IT administrators wear many hats: help desk hero, network engineer, database administrator, and even budget manager. Budgeting can be as simple as having a lunchtime conversation and using common sense if you’re a small organization, or you may have an operations-driven CEO and growing employee roles. A budget, in any case, isn’t an afterthought, and should reflect your priorities. It’s an opportunity to rationalize spending and make better decisions about IT resources and teams that also has a positive impact on the well-being and effectiveness of your staff.
Chances are that your trade school or college programs didn’t discuss this topic whatsoever: mine didn’t, and I was a business major … go figure. You may not have had the interest or exposure to the budgeting process to be knowledgeable enough to apply it to strengthen your department’s ability to execute. This article will transform budgeting from a mysterious, daunting must into an accessible, empowering process that will be useful and beneficial. Here are a few key takeaways that you’ll learn:
- How to determine what drives your expenses and how to categorize them
- How to look at IT as a service provider, responding to demand and growth
- How to use support tickets as a currency to determine the technology solutions and people that you’ll require
- How to assemble your data and appropriately budget given all of these factors
Budgeting Fundamentals: OPEX, CAPEX, and How to Determine What Drives Expenses
Let’s begin by acknowledging that every line of business is different: i.e., a department that primarily responds to support tickets is headcount driven while there are other inputs for other departments, for example CDN programming in manufacturing. This article will emphasize headcount as its growth factor. Your initial tasks as an IT administrator will be to baseline what’s presently being spent, the run rate over the budgeting period (after analyzing where and how your organization is growing and what support that requires), some real justification for spending all of the dough, and presenting a final budget from a level set once those pieces are in place. Establishing a baseline will rationalize where you are today prior to projecting any future requirements.
Start by asking yourself some basic questions to baseline what you already have (and require).
- Who’s using what?
- What support do they need (including equipment)?
- Do any of those things need to be replaced (now, in case of emergency, or periodically)?
Then start to ask yourself what trend(s) will impact it the most.
These trends are typically timebound, which means that you can establish a chronology of when you’ll need things. For example, there will be a glaring contrast between how services and license renewals are paid for. Keep in mind that big, annual software renewals contribute to the cost of overhead and managing contracts. Those come out of the capital expenditures (CAPEX) budget, which is a major long-term expenditure versus operating expenses (OPEX), the day-to-day operational budget. Accounting makes a distinction between software and services. Using services is a method for your organization to lower its income taxes and free up cash. Services may make it easier to budget when you already know what the ongoing costs will be.
Scrutinize What You’ve Been Spending
Adopting services over software is one example of how budgeting could be streamlined. The foundational activity of analyzing spending trends year over year may also help to determine where there’s potential budget savings that you could reallocate to newer company priorities.
Be on the lookout for overspending and underspending. For example, you could be overspending on enhanced ERP support when training an internal resource would cost less, or underspending on transitioning to a Zero Trust security posture. Scrutiny doesn’t necessarily mean more complexity; rather, it’s a combination of applying the structure of baselining activities and then turning to the wisdom and insights that you’ve accumulated throughout your career to make better decisions. “That’s the way we’ve always done it” doesn’t mean that it’s the right way.
Communication is paramount to getting the “lay of the land.” A good IT administrator will take the time to understand how other departments work and what the business goals are. During my time as an IT Director I observed that some systems never obtained buy-in within certain departments and that we wasted our money while basic IT needs weren’t serviced well enough. My shipping department was very good at estimating which carrier would cost the least based upon factors such as size, weight, and destination. They didn’t need expensive shipping solutions, but a conversation with the team (and knowing how they worked) revealed that a simple wireless barcode scanner would save them a lot of time and increase productivity.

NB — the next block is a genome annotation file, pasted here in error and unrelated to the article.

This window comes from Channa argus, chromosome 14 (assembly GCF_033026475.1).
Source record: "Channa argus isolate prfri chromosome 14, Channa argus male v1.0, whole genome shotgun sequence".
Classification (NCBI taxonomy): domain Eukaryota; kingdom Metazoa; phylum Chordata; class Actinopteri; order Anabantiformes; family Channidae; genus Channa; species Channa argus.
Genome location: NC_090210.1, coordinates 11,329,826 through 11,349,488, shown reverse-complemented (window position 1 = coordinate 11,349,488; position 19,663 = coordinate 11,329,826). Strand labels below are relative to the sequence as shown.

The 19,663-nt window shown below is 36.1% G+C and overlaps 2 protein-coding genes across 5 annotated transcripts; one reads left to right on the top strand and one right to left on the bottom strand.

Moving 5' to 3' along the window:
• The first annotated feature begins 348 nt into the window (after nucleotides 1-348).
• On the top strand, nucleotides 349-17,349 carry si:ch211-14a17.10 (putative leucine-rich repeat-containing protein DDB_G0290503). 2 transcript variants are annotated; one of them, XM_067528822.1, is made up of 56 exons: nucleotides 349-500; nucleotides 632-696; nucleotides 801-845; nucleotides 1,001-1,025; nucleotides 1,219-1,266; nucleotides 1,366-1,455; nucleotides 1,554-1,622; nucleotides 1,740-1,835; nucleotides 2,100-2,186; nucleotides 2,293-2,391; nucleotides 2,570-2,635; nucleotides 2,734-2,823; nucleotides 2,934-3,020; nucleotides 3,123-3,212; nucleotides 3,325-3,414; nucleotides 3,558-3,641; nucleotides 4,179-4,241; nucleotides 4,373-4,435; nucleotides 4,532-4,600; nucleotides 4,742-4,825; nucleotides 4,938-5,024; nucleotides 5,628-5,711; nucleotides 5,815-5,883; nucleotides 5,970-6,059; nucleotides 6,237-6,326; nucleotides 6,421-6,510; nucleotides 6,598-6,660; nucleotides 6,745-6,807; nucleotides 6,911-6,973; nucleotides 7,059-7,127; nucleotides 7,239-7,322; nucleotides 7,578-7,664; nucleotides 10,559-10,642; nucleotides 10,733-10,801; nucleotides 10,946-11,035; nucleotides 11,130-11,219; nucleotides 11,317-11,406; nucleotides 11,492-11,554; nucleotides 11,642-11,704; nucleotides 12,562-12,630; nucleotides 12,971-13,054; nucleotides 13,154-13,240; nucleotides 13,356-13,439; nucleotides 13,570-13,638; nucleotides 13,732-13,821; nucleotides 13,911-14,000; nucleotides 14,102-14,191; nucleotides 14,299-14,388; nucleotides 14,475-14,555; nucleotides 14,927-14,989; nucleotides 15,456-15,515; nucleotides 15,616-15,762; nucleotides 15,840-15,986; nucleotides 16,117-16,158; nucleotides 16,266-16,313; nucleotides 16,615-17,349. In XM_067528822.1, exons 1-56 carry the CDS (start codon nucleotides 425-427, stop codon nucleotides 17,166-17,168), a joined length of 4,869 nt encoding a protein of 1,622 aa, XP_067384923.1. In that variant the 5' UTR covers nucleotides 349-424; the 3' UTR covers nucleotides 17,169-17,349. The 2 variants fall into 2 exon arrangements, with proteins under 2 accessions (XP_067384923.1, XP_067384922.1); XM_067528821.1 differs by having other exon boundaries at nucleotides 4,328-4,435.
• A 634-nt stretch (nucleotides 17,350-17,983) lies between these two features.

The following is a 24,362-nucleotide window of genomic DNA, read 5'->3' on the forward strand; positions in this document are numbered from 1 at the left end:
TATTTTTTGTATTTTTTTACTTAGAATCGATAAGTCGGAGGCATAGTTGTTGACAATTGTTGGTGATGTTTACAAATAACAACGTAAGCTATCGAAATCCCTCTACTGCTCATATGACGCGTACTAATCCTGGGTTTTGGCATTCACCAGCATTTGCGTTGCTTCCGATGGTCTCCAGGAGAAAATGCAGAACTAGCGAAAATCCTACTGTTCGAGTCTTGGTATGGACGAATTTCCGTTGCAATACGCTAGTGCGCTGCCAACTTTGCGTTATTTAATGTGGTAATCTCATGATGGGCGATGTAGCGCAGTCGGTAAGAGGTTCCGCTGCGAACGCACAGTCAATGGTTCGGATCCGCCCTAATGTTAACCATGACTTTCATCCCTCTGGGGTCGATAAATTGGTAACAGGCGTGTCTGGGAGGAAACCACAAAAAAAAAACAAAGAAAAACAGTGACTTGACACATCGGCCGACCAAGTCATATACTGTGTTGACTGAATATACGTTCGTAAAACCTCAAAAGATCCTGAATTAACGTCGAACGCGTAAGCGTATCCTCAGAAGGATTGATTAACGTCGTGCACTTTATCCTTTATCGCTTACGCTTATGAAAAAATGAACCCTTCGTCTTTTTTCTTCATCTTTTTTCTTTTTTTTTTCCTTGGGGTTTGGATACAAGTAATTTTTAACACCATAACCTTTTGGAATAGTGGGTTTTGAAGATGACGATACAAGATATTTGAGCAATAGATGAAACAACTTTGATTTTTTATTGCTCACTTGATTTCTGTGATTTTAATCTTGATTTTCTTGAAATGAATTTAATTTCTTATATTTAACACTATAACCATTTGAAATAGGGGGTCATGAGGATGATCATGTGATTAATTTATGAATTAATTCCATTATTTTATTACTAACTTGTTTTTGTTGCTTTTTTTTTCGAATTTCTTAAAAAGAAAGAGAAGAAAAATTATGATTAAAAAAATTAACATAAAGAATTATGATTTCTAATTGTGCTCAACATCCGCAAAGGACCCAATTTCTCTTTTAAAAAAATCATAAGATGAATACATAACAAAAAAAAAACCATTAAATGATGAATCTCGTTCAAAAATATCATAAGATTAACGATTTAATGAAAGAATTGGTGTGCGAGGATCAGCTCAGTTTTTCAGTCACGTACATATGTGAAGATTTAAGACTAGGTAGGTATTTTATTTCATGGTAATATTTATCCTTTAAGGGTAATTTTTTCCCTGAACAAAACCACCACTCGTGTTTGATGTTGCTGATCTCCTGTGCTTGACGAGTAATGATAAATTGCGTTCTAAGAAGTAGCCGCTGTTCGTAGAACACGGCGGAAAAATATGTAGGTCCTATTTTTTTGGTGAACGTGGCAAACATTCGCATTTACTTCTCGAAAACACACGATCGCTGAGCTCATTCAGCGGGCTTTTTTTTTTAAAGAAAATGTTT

IT Is a Service Provider, Responding to Demand
The next step involves getting from where you’ve been to where you’re going. You don’t determine every business decision or where the company is focusing its resources; rather, it’s your role to support areas of growth versus being viewed as a cost center. Growth determines where resources will go and will affect how your department functions and what it requires.
There’s no crystal ball and IT typically lacks full visibility and understanding of profit/loss and income statements, but your organization’s topline revenue goal is a good place to start mapping out demand for your services and support. Determine how your organization is going to meet that goal using inputs such as marketing and new product development, which will help to create a structured sequence of events. For example, new products may require more engineers and those engineers will need CAD licenses, laptops, and other line items specific to their role.
More advanced budgets will align spending to the respective departments that IT services. IT enables everyone else to do their work more efficiently. You may be spoon fed hiring plans from finance along with growth plans to understand the departmental-level needs. Use this budget template to tabulate those budget “asks.” because each department head will have their own wish list.
It’s on you to envision what “X” number of new hires in other departments (and what the department heads are asking of you) next year means to your team. Support tickets are the resource that’s at your disposal to break it all down into economic units. You can predetermine the level of support engineers will need and anticipate their needs. Different departments require different tools, which will help you to build up cost estimates. For instance, I knew that my new products required more off-site support and had an idea of who we were bringing on board next as well as a requirement to improve ERP efficiency. That knowledge drove investments in VoIP communications (to create a virtual call center), a CRM to record cases, and a near truckload of consultants to straighten out an ERP system that was never fully utilized and cobbled together over the years. IT drove business enablement, but didn’t make the calls on corporate strategy.